Posted On:6/06/2011 4:20pm
Originally Posted by Hedgehogey
On that subject, why do people still teach this? I'm unsure if it's just one of those classical techniques you've gotta learn or if anyone still thinks it works in randori or shiai and i'm kindof scared of the answer.
Why do people still teach Juji gatame? You're trolling right? Or did you put the wrong link in?
1% Shark is better than you.
Posted On:6/06/2011 4:35pm
He may be talking about the first variation where uke is in hitch hiker escape position.
Posted On:6/06/2011 4:50pm
Yeh I worked that out from a simulpost he did on Judoforum.
Nah no one really teaches that at good Judo clubs. I trained with an old Japanese 5th dan for a while and he taught that transition, it felt fucking powerful when he did it, but its not something I teach my guys and its not something my coach teaches.
I've already posted on how you practice transitions into newaza where you don't land in a pin here.
Posted On:6/06/2011 4:58pm
Style: Judo & BJJ
Do you mean just that particular entry and version, or any of the one-leg-over jujigatame? I say this, because I learned the one-leg over version from a multiple-time Mundials champion. The particular finishing position in that picture isn't so great, though.
Posted On:6/06/2011 5:45pm
That particular version looks bad. It may be a still photos problem but even his positioning on the one leg over picture looks bad. From my perspective he is way to close to the head. Tori's body should be more perpendicular to uke. And his leg that is in the armpit looks too loose. The foot should be against Tori's ass and you need to REALLY squeeze your knees together if you only have one leg over. the leg over the head is too loose also, should be heel against Uke's ear.
The entry itself is silly because he bends the arm he is controlling toward the opposite hand which uke can use to grab and stop the armbar. Additionally if you have that much control over the top arm just go for a tea bag kimura.
Posted On:6/06/2011 5:59pm
I agree with all of the above, however, the moving of the arm point if you watch he gets the Ude garami grip when he does so and that means you have massive control over the arm and can unleash a whole load of grip breaks if you want.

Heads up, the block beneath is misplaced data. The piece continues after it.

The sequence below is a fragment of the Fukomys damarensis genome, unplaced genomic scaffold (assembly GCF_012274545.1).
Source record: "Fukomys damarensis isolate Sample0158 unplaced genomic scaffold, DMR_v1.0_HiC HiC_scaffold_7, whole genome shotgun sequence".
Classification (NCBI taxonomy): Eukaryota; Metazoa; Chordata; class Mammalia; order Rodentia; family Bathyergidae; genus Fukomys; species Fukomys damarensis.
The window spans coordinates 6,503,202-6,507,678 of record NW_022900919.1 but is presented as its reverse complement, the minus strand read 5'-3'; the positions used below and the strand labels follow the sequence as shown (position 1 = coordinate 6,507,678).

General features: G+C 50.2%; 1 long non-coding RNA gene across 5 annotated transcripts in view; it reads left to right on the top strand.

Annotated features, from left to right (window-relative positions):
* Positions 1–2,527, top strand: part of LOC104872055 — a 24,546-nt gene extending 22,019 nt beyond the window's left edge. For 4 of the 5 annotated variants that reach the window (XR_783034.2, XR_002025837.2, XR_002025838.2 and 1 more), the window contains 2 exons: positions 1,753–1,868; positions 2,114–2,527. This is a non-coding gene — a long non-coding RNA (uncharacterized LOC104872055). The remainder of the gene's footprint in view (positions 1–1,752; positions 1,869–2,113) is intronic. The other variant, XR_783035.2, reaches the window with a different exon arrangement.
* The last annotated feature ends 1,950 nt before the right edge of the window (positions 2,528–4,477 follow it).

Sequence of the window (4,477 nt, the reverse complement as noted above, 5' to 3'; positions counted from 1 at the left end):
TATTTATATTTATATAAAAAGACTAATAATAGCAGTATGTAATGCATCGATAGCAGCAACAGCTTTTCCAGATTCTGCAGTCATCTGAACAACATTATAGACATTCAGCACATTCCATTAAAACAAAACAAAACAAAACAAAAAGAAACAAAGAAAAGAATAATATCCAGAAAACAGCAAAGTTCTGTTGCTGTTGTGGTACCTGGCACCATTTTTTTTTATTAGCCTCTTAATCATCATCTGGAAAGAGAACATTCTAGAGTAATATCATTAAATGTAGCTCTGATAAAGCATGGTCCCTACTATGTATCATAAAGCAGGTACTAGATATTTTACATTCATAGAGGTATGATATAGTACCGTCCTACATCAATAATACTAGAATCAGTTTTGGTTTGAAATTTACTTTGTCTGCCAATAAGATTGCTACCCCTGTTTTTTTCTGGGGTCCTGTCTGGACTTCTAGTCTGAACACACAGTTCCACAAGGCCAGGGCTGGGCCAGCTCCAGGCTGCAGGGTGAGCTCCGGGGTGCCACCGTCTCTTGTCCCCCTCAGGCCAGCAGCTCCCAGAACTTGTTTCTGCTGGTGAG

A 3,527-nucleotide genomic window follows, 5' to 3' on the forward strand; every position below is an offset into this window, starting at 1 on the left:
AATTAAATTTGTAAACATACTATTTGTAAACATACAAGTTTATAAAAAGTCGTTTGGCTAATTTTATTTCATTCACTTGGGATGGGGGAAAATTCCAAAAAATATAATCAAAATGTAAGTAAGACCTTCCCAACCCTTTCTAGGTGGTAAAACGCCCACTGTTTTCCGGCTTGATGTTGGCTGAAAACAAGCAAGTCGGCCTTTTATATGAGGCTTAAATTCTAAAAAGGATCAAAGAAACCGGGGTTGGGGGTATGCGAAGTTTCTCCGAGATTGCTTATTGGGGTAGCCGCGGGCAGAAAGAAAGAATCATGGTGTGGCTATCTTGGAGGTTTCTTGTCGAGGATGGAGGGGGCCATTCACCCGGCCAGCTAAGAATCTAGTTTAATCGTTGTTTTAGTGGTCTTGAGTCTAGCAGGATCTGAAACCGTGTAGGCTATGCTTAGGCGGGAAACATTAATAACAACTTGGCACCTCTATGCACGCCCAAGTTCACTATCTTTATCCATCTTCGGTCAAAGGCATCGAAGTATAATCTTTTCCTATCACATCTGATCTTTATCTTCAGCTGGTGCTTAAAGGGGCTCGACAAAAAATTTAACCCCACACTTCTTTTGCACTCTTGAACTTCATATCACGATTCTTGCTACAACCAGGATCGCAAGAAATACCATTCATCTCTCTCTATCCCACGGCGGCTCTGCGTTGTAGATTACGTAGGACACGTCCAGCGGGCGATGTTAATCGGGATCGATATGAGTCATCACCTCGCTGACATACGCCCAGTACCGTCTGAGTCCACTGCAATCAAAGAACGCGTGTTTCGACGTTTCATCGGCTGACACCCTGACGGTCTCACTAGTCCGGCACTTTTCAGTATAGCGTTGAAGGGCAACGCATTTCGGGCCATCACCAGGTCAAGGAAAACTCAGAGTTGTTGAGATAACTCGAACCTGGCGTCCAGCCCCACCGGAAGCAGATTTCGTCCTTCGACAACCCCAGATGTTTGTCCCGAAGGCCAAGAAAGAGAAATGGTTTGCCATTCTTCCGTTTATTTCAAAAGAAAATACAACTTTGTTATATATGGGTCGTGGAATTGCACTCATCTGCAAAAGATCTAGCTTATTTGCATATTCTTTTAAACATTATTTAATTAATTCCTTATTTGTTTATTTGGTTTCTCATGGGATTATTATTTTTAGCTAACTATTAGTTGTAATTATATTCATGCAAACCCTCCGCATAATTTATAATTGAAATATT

Although its absolutely correct that you don't want to bring one hand too close to the other. That's pretty basic. As it allows uke to clasp the hands together and defend.
Here it is in action (Judoka_uk posted this on JF)
Neil O's is is not the best demonstration; he has artificial hips so cut him some slack.
It's a transition from a throw, which is why it may look weird. There are better looking versions in "Russian Judo" and "Armlocks", I think.
The starting position- holding the arm, kneeling on uke --is a common position in Judo following a throw. Camarillo calls it "impact control", and there are a lot of options from there presented in Guerrilla JJ.
The most important thing is this: in Judo uke is probably going to be rolling away from you, on to his belly, in order to avoid the pin. It's inefficient to switch to a Kimura from that position with those dynamics.
Posted On:6/06/2011 6:28pm
Style: BJJ, Libre, Street Boxing
Originally Posted by judoka_uk
90% of submission techniques are seen as equally often in BJJ as they are in Judo.
However, there are some that either through rule set or styles of fighting tend to appear more often in one style than the other Omoplata/Ude garami with the legs being more common in BJJ than Judo, Waki gatame/Armpit armbar(?) being more common in Judo than BJJ.
I thought it would be interesting to get some BJJ perspectives on the submissions that are usually more common in Judo.
These perspectives include the likes of:
The techniques I'd like to get perspectives on are:
Ude garami with the legs/ Keylock with the legs
Hiza gatame/ Knee armlock/Straight armlock
Waki gatame/Armpit armbar (?)
Sode guruma jime/ Ezekiel choke
Where possible please post simultaneous translations of technique names as this is a cross-style discussion thread.
Please use as many visual resources as you can to aid communication.
Waki Gatame can be used in the self defense applications of BJJ but not too much in competition or rolling (Randori). I do show a set up from a 2 on 1 or Russian grip that can get the Waki Gatame but it takes perfect timing.
Hiza gatame I use quite often. I favor the side mount (Kesa Gatame) but with my other arm underneath the arm pit cupping the shoulder. I have all kinds of set ups I use from the side mount from paper cutter chokes, arm bars, chokes and so on.
The Ezekiel I use a lot when in the mount position.
I am open minded so I use what I think will work whether it comes from Judo, Sambo, wrestling, or BJJ.
Posted On:6/06/2011 6:31pm
Originally Posted by Team Python
I have all kinds of set ups I use from the side mount from paper cutter chokes, arm bars, chokes and so on.
Would you mind expaniding upon this? As its someone of your calibre of experience and knowledge that I hoped to contribte to this thread.
Posted On:6/06/2011 6:32pm
Originally Posted by judoka_uk
Grip your knee/ grip underneath it.
And cup the elbow joint and squeeze hard with the armpit.
They're going to have a very tough time going anywhere let alone taking your back. Downside is that you have to release the control points/ pressure to go for a sub and that's when they can take the back.
That version of Kesa Gatame I will use if I fall into that position from a throw such as a head and arm throw. I like to grab their arm with my thumb pointing up and the arm resting on top of my shoulder though for a stronger control when I set a bicep choke (Head and Arm choke) from this position
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